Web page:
TRC Watermelon Cleanup
|Date: September 13, 2013||Sponsor: DDRC|
|River: Trinity River (Carrollton)||Trip Leader: Bryan Jackson|
|Reach: Local - McInnish Park (Carrollton)||Phone:972-979-2519|
|Difficulty: Flatwater * (See scale below)||E-mail: Treasurer@down-river.com|
|Rendezvous: McInnish Park, 9:00 AM Saturday||Required Skills: Basic flatwater paddling|
|Campground: N/A||Confirmation Deadline: N/A|
Please join the Dallas Down River Club for a clean up on the Trinity River in advance of the Trinity River Challenge
We will meet at McInnish Park on the Elm Fork of the Trinity River at Sandy Lake Road in Carrollton, and set up shuttles to put paddlers in at Hebron Parkway to paddle down to McInnish as well as sending paddlers up from McInnish to pick up trash. We will supply trash bags, you will need work gloves and rakes or some other tool to collect the trash with.
If you would like to participate but do not have a canoe or kayak, there will be a limited supply of loaner boats available. Please call ahead to reserve.
We can also use help getting the boat ramp area ready for the race, so bring your favorite lawn care tool (lawn mower, weed eater, etc.)
After the cleanup, we will reward your hard work with an icy cold slice of watermelon. Please bring a folding chair , sunscreen, and a life jacket. If it is hot, bring plenty to drink as well.
This should be an easy trip, and it is ideal for families with children This trip open to the general public - not just DDRC members.
Directions: Go north or south on IH 35E to the Sandy Lake Road / Whitlock Lane exit, and then go WEST on Sandy Lake Road. Follow Sandy Lake Road about 1.7 miles to the entrance on McInnish Park on the left (south) side of Sandy Lake Road. Turn LEFT into the park, and then take the first RIGHT about 50 yards south of Sandy Lake Road. Follow that road back under Sandy Lake Road to the parking lot and boat ramp where we will rendezvous.
While we have never had any problems it is advisable not to leave valuables in sight inside your vehicles. Store valuables in the trunk or out of sight, and lock your doors.
Bring boats that are suitable for flatwater, PFD's (lifejackets), paddles (a spare is recommended), a whistle or other signalling device, throwbag, clothing for warm, dry conditions, camp chair. A small cooler for drinks may be carried in your boat, if desired
Bring something for the potluck lunch. Bring plenty of beverages, but remember - NO GLASS OR FOAM POLYSTYRENE STYROFOAM CONTAINERS!
This is an Urban Paddle and no alternative plans in case of flooding or inclement weather.
|* International Scale of River Difficulty
Class I: Easy. Fast moving water with riffles and small waves. Few obstructions, all obvious and easily missed with little training. Risk to swimmers is slight, self-rescue is easy.
Class II: Novice. Straightforward rapids with wide, clear channels which are evident without scouting. Occasional maneuvering may be required, but rocks and medium sized waves are easily missed by trained paddlers. Swimmers are seldom injured and group assistance, while helpful, is seldom needed.
Class III: Intermediate. Rapids with moderate, irregular waves which may be difficult to avoid and which can swamp an open canoe. Complex maneuvers in fast current and good boat control in tight passages or around ledges are often required; large waves or strainers may be present but are easily avoided. Strong eddies and powerful current effects can be found, particularly on large-volume rivers. Scouting is advisable for inexperienced parties. Injuries while swimming are rare; self-rescue is usually easy but group assistance may be required to avoid long swims.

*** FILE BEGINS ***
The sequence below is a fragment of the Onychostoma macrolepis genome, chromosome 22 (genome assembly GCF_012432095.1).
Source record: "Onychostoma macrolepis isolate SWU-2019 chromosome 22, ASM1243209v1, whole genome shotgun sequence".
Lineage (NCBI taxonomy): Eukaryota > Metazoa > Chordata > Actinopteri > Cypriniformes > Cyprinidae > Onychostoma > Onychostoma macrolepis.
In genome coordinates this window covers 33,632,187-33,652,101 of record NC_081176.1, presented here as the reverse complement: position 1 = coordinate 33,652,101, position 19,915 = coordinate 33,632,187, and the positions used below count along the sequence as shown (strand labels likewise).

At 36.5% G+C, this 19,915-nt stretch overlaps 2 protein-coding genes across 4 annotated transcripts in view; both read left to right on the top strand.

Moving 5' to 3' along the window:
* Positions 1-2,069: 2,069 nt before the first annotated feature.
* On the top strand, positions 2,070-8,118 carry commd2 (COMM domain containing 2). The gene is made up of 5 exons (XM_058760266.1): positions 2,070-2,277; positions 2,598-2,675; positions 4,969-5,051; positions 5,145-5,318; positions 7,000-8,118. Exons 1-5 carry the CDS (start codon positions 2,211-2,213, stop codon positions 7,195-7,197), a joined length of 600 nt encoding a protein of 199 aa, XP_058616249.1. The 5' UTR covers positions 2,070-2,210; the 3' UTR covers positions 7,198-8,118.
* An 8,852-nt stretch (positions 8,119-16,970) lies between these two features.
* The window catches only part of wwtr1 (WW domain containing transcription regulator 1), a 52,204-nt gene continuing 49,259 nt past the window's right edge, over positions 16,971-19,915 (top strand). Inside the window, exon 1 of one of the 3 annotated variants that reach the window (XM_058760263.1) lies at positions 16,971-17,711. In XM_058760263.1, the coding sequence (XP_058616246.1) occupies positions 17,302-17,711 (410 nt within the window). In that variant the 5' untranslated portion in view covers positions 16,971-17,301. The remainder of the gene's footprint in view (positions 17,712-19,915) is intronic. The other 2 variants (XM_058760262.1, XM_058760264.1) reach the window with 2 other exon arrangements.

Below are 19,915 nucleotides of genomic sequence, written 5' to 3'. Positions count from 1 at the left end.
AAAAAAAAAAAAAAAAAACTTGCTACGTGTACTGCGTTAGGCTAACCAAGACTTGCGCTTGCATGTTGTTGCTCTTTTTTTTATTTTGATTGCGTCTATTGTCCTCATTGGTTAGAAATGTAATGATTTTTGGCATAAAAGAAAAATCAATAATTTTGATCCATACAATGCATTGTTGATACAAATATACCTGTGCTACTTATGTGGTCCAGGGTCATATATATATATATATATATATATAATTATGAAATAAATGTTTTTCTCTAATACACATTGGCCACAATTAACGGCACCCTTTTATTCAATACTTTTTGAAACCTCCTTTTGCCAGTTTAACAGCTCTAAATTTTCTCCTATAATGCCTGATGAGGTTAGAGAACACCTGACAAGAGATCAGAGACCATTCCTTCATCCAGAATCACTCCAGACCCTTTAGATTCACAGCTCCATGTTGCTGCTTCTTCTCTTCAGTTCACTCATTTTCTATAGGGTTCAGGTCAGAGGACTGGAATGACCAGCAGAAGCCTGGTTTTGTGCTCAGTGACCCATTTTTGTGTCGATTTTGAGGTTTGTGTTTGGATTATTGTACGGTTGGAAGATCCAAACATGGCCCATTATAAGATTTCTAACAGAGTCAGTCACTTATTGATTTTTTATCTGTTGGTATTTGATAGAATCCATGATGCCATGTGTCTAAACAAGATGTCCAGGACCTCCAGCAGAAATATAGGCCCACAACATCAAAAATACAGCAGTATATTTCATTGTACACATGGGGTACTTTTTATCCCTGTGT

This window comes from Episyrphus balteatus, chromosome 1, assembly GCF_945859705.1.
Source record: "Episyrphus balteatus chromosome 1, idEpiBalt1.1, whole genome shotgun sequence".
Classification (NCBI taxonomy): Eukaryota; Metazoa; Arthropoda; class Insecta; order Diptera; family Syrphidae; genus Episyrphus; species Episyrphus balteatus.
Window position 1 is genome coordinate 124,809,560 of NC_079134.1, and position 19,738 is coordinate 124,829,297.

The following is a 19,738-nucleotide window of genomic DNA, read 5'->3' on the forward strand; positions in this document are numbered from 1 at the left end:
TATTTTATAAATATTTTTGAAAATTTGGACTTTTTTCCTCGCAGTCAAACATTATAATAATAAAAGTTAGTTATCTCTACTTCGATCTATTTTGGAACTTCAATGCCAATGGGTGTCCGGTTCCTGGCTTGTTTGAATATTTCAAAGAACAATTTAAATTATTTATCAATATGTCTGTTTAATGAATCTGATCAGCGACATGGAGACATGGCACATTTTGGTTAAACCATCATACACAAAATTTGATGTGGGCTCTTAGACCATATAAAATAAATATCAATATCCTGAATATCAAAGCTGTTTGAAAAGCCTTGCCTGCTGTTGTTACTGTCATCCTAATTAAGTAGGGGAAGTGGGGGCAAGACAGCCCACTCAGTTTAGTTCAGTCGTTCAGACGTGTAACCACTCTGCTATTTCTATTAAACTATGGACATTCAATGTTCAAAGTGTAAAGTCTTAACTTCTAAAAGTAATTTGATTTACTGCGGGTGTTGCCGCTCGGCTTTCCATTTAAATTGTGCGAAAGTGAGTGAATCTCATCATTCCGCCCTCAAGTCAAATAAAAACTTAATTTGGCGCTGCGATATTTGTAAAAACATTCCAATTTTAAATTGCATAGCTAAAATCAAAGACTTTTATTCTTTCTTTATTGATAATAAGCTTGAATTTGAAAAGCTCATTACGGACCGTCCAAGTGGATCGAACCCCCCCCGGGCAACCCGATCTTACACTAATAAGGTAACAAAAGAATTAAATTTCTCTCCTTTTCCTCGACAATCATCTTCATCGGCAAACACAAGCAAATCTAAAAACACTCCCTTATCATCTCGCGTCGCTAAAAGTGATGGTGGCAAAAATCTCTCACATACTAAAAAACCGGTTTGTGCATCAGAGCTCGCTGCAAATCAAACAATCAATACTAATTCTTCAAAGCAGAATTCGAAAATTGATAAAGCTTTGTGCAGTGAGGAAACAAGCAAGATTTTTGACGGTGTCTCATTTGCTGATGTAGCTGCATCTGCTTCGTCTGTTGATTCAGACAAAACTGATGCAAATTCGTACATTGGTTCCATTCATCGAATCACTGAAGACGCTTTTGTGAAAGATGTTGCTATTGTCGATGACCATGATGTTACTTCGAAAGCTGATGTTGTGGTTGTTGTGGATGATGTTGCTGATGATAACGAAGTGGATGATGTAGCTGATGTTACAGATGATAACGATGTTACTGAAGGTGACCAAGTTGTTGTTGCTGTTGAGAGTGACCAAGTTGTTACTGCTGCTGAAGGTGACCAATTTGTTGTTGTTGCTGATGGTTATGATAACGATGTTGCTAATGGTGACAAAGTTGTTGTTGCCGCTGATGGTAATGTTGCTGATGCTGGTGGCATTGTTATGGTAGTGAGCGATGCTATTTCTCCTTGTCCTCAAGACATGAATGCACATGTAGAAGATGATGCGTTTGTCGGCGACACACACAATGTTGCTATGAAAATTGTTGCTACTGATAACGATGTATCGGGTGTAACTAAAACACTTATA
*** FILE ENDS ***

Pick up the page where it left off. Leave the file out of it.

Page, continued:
Class IV: Advanced. Intense, powerful but predictable rapids requiring precise boat handling in turbulent water. Depending on the character of the river, it may feature large, unavoidable waves and holes or constricted passages demanding fast maneuvers under pressure. A fast, reliable eddy turn may be needed to initiate maneuvers, scout rapids, or rest. Rapids may require "must" moves above dangerous hazards. Scouting is necessary the first time down. Risk of injury to swimmers is moderate to high, and water conditions may make self-rescue difficult. Group assistance for rescue is often essential but requires practiced skills. A strong eskimo roll is highly recommended.
Class V: Expert. Extremely long, obstructed, or very violent rapids which expose a paddler to above average endangerment. Drops may contain large, unavoidable waves and holes or steep, congested chutes with complex, demanding routes. Rapids may continue for long distances between pools, demanding a high level of fitness. What eddies exist may be small, turbulent, or difficult to reach. At the high end of the scale, several of these factors may be combined. Scouting is mandatory but often difficult. Swims are dangerous, and rescue is difficult even for experts. A very reliable eskimo roll, proper equipment, extensive experience, and practiced rescue skills are essential for survival.
Class VI: Extreme. One grade more difficult than Class V. These runs often exemplify the extremes of difficulty, unpredictability and danger. The consequences of errors are very severe and rescue may be impossible. For teams of experts only, at favorable water levels, after close personal inspection and taking all precautions. This class does not represent drops thought to be unrunnable, but may include rapids which are only occasionally run.
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